The UK Government’s long-awaited White Paper on the country’s housing crisis has been published
The UK is in the grip of a severe housing crisis. A lack of supply means first time buyers are unable to get a foot on the property ladder and as a consequence many are forced into over-priced rental properties.
In response to the crisis the UK Government promised to provide 1m new homes by 2020, however it is still a long way off achieveing this target. A long-anticipated housing white paper, entitled ‘fixing our broken housing market’ was also published this week. Delayed twice, the UK Government’s announcement, and accompanying 104 page document, has received a mixed response.
The Government’s new housing policies have been criticised by many prominent groups who say they have failed to live up to promises of radical action. Indeed, earlier briefings to some journalists promised a major policy shift which failed to materialise in the White Paper.
However, the white paper did contain tweaks to the planning system intended to help councils meet housing demand, such as a requirement for councils to keep an up-to-date local plan.
The white paper reiterated the grave problems facing the housing market, about which UK residents are all too familiar but many felt there was a distinct absence of any detailed implementation program.
Commenting on the Government’s Housing White Paper, Naomi Heaton, CEO of London Central Portfolio said; “Having lobbied the Government on the inadequate supply of rental property, which became a scapegoat under George Osborne’s tenure, LCP welcomed the sentiment in today’s paper to assist families within the Private Rented Sector as well as those wishing to buy their own homes. At last the Government has woken up to the fact that not everyone aspires to homeownership, with an increasingly mobile workforce and a generational change in lifestyle.”
“For the first time, the Government announced a relaxing of restrictions in their Affordable Homes Programme to include affordable rental property. They also, once again, propose to consult on longer tenancies on new build rental homes.”
Very little detail was included in the Housing White Paper on how these policies will be executed or enforced. The announcements lack detail on how to tackle the growing lack of PRS supply with a 1.8m shortfall anticipated by 2025, according to RICS. More information on the ban on letting agent’s fees was also absent.
Also commenting on the White Paper Chris Darling from Darling Associates said: “On the whole the White Paper is good news. It’s good to see that the housing crisis has moved up the political agenda and that politicians are finally addressing supply issues.”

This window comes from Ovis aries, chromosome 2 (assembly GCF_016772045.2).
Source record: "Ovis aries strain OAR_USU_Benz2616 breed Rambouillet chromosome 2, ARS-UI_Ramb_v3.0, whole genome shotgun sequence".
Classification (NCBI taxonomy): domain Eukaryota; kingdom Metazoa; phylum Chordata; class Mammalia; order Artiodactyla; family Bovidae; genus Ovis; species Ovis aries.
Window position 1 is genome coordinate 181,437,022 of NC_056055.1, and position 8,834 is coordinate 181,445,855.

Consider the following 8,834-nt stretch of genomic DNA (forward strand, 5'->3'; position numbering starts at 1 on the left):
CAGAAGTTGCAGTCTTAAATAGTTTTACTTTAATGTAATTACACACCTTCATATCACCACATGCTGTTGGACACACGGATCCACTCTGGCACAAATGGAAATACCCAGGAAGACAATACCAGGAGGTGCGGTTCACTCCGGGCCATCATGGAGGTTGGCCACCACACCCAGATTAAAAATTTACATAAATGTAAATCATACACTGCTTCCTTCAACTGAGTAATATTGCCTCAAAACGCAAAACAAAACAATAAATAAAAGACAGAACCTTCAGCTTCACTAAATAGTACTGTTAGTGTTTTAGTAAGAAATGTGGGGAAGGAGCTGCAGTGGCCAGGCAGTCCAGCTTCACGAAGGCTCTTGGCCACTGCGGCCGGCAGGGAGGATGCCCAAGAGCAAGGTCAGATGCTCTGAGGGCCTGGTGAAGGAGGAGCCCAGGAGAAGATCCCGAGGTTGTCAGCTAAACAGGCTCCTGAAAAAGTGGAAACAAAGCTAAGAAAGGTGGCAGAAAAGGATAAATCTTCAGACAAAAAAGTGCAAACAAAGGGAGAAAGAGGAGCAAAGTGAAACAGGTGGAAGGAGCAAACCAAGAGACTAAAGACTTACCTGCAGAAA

However as supply increases it may be all too easy to makes mistakes when it comes to quality as was the case with the high-rise buildings of the 60s and 70s. Chris commented, “Lessons have been learnt from the 60s in terms of quality and today’s projects are much better with issues like condensation on longer a problem.” Chris also advocates a focus on the Private Rented Sector (PRS) to increase supply, “There needs to be a cultural shift towards renting for the PRS to succeed with land zoning also playing a critical role.”
Naomi Heaton continued: “For developers, with an announcement of an increase up to 40% in planning fees, the commercial nature of the industry is once again being overlooked, as is their crucial role in providing affordable housing. This is particularly worrying at a time when anecdotal evidence suggests a rapid slowing of building starts as buyer demand falls for more expensive homes due to the high levels of graduated Stamp Duty and the introduction of the Additional Rate. Whilst further investment into planning departments is welcome, developers also require support if they are to help deliver on Government building objectives.
“With only 163,940 housing completions in England in 2015-16, the Government is a long way off the target of providing 1m new homes by 2020, promised by David Cameron. Not only do we have a housing crisis to meet right now, there is projected to be an additional 1.8m new households created by the end of this Parliament. Currently, the Government is not even standing still.
“On the whole, the much-hyped Housing White paper appears to do very little to ‘fix our broken housing market’.”
Planning for Housing Conference
Set against this backdrop Planning for Housing (North) is the annual event for key players within the public and private sectors to gather and address some of the most pertinent planning challenges related to housing in the Northern region and beyond.
Through insightful panel discussions, practical breakout sessions and extended speaker Q&As, the conference will explore how the planning system can play a role in delivering enough housing in the North, and in meeting the growing demand for new homes in areas where we need them most.
Make the most of this chance to debate and share best practice with your peers next month and receive a 10% discount by quoting WAN10 when booking.
Also, coming soon, look out for WAN’s podcast with Chris Darling from Darling Associates on the UK Housing Crisis and the Private Rented Sector.